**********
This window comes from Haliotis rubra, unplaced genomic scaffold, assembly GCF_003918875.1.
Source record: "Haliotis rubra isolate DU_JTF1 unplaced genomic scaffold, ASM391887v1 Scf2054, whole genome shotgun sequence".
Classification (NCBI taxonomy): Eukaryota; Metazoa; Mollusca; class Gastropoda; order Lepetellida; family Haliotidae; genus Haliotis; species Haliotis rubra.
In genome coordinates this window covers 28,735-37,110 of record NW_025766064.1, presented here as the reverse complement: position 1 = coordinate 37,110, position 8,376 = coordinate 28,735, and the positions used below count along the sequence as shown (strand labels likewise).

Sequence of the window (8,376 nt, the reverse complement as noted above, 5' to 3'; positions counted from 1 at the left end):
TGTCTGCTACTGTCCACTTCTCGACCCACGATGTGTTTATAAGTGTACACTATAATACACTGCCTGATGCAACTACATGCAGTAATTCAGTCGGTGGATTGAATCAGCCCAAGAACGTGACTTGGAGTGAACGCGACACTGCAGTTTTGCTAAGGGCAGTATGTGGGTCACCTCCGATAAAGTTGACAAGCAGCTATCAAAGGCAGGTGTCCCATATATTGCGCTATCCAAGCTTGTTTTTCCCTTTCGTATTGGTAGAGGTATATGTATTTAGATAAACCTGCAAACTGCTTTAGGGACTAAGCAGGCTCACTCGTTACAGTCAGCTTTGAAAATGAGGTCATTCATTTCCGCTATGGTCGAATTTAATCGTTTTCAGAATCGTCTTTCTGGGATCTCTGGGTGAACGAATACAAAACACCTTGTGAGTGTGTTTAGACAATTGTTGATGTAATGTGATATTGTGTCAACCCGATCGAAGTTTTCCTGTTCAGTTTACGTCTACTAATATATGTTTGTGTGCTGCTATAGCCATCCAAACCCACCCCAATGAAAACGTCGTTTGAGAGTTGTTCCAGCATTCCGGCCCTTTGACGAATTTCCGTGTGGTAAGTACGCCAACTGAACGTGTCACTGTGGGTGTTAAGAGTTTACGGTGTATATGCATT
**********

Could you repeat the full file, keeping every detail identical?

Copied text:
This window comes from Haliotis rubra, unplaced genomic scaffold, assembly GCF_003918875.1.
Source record: "Haliotis rubra isolate DU_JTF1 unplaced genomic scaffold, ASM391887v1 Scf2054, whole genome shotgun sequence".
Classification (NCBI taxonomy): Eukaryota; Metazoa; Mollusca; class Gastropoda; order Lepetellida; family Haliotidae; genus Haliotis; species Haliotis rubra.
In genome coordinates this window covers 28,735-37,110 of record NW_025766064.1, presented here as the reverse complement: position 1 = coordinate 37,110, position 8,376 = coordinate 28,735, and the positions used below count along the sequence as shown (strand labels likewise).

Sequence of the window (8,376 nt, the reverse complement as noted above, 5' to 3'; positions counted from 1 at the left end):
TGTCTGCTACTGTCCACTTCTCGACCCACGATGTGTTTATAAGTGTACACTATAATACACTGCCTGATGCAACTACATGCAGTAATTCAGTCGGTGGATTGAATCAGCCCAAGAACGTGACTTGGAGTGAACGCGACACTGCAGTTTTGCTAAGGGCAGTATGTGGGTCACCTCCGATAAAGTTGACAAGCAGCTATCAAAGGCAGGTGTCCCATATATTGCGCTATCCAAGCTTGTTTTTCCCTTTCGTATTGGTAGAGGTATATGTATTTAGATAAACCTGCAAACTGCTTTAGGGACTAAGCAGGCTCACTCGTTACAGTCAGCTTTGAAAATGAGGTCATTCATTTCCGCTATGGTCGAATTTAATCGTTTTCAGAATCGTCTTTCTGGGATCTCTGGGTGAACGAATACAAAACACCTTGTGAGTGTGTTTAGACAATTGTTGATGTAATGTGATATTGTGTCAACCCGATCGAAGTTTTCCTGTTCAGTTTACGTCTACTAATATATGTTTGTGTGCTGCTATAGCCATCCAAACCCACCCCAATGAAAACGTCGTTTGAGAGTTGTTCCAGCATTCCGGCCCTTTGACGAATTTCCGTGTGGTAAGTACGCCAACTGAACGTGTCACTGTGGGTGTTAAGAGTTTACGGTGTATATGCATT